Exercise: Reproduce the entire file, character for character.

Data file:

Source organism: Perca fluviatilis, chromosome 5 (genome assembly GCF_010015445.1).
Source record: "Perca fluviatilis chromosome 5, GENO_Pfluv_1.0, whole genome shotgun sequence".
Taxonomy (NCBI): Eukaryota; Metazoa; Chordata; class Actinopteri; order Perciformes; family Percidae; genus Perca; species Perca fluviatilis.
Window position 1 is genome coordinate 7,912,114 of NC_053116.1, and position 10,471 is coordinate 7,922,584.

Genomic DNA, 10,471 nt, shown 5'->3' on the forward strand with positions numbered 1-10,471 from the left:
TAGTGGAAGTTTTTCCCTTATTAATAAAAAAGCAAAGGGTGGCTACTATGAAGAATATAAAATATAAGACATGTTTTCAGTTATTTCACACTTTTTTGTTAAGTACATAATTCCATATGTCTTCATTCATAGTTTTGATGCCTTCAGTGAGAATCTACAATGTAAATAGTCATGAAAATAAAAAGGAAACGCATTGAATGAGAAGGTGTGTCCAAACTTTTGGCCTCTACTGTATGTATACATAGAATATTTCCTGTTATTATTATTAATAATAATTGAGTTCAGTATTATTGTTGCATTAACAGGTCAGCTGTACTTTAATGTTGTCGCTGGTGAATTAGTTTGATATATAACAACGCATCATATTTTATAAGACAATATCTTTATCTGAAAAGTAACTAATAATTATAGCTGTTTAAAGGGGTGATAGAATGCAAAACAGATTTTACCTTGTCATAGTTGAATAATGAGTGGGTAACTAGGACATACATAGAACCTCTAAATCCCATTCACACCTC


Source organism: Perca fluviatilis, chromosome 5 (genome assembly GCF_010015445.1).
Source record: "Perca fluviatilis chromosome 5, GENO_Pfluv_1.0, whole genome shotgun sequence".
Taxonomy (NCBI): Eukaryota; Metazoa; Chordata; class Actinopteri; order Perciformes; family Percidae; genus Perca; species Perca fluviatilis.
Window position 1 is genome coordinate 7,912,114 of NC_053116.1, and position 10,471 is coordinate 7,922,584.

Genomic DNA, 10,471 nt, shown 5'->3' on the forward strand with positions numbered 1-10,471 from the left:
TAGTGGAAGTTTTTCCCTTATTAATAAAAAAGCAAAGGGTGGCTACTATGAAGAATATAAAATATAAGACATGTTTTCAGTTATTTCACACTTTTTTGTTAAGTACATAATTCCATATGTCTTCATTCATAGTTTTGATGCCTTCAGTGAGAATCTACAATGTAAATAGTCATGAAAATAAAAAGGAAACGCATTGAATGAGAAGGTGTGTCCAAACTTTTGGCCTCTACTGTATGTATACATAGAATATTTCCTGTTATTATTATTAATAATAATTGAGTTCAGTATTATTGTTGCATTAACAGGTCAGCTGTACTTTAATGTTGTCGCTGGTGAATTAGTTTGATATATAACAACGCATCATATTTTATAAGACAATATCTTTATCTGAAAAGTAACTAATAATTATAGCTGTTTAAAGGGGTGATAGAATGCAAAACAGATTTTACCTTGTCATAGTTGAATAATGAGTGGGTAACTAGGACATACATAGAACCTCTAAATCCCATTCACACCTC